Colonial Frontier Massacres in Eastern Australia 1788-1872

The University of Newcastle has a fantastic new site showing colonial massacres on the frontier in Eastern Australia. You can access it at

The map shows the approximate location of massacres of both indigenous people and settlers in the eastern states. As the creators explain in the introduction, their criteria for a massacre is six people.  Why six? To lose six people (or 20%) from a  ‘hearth’ group of twenty people renders that group vulnerable to further attack and diminishes their ability to hunt for food, reproduce and carry out their ceremonial obligations. The data is drawn from a range of sources including newspapers, parliamentary reports, the memoirs and correspondence of settlers, missionaries and Protectors, and oral and visual Aboriginal accounts.  The reliability of the source is rated with a star system.

The site makes quite clear that it is a work in progress, and subject to change through ongoing research.  Fascinating, and sobering.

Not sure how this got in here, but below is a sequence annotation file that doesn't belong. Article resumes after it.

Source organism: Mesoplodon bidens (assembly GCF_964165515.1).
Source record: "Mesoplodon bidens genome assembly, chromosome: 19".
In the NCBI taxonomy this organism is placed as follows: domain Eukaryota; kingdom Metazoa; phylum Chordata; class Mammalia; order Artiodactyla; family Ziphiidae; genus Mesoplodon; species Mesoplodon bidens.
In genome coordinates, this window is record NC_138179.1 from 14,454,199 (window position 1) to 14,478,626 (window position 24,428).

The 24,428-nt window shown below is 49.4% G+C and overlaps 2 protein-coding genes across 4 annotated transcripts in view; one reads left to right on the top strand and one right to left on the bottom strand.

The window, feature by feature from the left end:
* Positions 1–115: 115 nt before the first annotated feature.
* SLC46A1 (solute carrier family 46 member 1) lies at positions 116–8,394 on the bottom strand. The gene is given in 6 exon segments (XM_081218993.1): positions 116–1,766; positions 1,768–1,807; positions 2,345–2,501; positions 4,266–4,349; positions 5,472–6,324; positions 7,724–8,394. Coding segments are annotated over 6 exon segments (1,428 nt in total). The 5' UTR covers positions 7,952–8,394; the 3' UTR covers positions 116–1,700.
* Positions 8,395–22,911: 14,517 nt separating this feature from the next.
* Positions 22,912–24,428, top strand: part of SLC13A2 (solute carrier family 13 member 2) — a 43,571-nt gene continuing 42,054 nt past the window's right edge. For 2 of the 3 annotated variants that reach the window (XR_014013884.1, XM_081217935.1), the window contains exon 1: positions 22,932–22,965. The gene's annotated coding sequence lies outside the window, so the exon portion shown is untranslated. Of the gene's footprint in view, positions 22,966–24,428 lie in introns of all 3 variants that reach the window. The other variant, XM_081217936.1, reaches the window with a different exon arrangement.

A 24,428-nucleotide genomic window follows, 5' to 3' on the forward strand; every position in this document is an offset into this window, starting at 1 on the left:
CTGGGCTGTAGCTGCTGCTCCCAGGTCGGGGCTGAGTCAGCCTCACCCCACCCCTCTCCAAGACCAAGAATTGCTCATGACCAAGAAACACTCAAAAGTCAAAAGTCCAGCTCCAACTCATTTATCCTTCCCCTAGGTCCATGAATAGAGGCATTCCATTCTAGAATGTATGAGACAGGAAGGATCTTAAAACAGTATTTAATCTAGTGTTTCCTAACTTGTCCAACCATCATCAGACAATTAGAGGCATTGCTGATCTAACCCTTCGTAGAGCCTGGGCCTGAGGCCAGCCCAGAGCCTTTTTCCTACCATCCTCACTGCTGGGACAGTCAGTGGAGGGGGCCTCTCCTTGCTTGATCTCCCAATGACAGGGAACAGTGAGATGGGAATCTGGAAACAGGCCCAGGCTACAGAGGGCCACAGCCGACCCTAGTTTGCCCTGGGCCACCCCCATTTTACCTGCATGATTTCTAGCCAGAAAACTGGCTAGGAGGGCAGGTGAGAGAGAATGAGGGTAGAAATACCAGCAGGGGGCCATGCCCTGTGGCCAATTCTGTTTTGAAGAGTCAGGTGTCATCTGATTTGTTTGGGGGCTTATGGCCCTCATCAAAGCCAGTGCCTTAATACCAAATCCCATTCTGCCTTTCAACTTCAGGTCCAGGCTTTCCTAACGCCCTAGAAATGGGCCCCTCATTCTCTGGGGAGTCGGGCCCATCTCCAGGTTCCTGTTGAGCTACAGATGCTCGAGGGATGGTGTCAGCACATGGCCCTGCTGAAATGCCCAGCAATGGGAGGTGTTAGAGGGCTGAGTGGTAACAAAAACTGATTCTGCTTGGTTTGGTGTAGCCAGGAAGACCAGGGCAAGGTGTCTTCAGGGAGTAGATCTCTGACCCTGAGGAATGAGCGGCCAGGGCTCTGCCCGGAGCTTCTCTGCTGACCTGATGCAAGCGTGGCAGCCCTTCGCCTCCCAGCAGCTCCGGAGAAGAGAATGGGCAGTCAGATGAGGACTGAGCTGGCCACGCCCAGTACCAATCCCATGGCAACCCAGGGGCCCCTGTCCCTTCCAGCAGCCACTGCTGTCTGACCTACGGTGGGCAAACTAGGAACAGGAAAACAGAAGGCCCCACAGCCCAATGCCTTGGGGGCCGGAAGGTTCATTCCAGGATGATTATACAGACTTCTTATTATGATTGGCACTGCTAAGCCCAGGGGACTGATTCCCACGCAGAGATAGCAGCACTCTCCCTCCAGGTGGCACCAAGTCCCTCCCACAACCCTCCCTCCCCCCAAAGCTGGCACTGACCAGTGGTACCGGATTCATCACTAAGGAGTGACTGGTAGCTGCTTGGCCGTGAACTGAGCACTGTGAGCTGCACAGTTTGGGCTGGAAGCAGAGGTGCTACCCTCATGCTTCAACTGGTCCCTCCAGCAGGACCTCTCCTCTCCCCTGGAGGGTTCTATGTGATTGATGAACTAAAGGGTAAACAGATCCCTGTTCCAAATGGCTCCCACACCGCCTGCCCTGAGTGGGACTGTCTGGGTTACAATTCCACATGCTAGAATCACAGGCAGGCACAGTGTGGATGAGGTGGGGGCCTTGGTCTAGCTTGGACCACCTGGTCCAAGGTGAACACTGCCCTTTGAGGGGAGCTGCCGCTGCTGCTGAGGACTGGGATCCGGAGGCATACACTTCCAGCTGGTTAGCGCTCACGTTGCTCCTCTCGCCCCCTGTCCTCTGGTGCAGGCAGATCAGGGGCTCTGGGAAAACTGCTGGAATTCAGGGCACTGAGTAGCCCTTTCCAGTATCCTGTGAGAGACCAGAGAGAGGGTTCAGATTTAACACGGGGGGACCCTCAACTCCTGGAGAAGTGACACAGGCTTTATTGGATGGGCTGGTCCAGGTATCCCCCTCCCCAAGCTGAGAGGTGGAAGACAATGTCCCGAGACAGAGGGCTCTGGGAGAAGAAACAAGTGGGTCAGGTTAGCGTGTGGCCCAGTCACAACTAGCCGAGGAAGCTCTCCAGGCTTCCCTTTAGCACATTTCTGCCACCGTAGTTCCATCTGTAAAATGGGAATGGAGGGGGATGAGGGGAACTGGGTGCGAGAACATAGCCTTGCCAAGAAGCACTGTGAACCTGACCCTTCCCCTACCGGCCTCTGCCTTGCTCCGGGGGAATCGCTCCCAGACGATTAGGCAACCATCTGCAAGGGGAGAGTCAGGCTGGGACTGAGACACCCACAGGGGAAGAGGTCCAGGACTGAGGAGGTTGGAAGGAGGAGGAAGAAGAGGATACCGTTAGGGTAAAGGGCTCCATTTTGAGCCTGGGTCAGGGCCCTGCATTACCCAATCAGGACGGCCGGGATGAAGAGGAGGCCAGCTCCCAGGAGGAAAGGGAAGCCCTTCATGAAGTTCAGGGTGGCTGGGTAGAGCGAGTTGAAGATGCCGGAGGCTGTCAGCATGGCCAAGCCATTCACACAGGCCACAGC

5 responses to “Colonial Frontier Massacres in Eastern Australia 1788-1872

  1. This is going to be a fantastic resource – many thanks for pointing it out.

  2. It is becoming increasingly clear that claims that Aborigines died out due to introduced diseases like measles enabled us to obscure from ourselves just how many were murdered during so called dispersals by police and settlers.

  3. @wadholloway: Bruce Pascoe, in his excellent book Convincing Ground, talks about this and notes that many people must believe in magic, given how often the words ‘dispersed’ and ‘vanished’ and ‘disappeared’ are used in relation to Aboriginal people.
    @Resident Judge: also very interesting (and positive) to see that these maps are being discussed in the mainstream press.

    • Sorry to colonize your space RJ. I’ve updated the information page “Aboriginal Australia” on my blog with the map and accompanying explanation. I’ll chase up Pascoe, MST. I think that our reading of Indig.Lit which Whispering Gums discussed on Monday has made it more and more difficult to overlook our bloody history.

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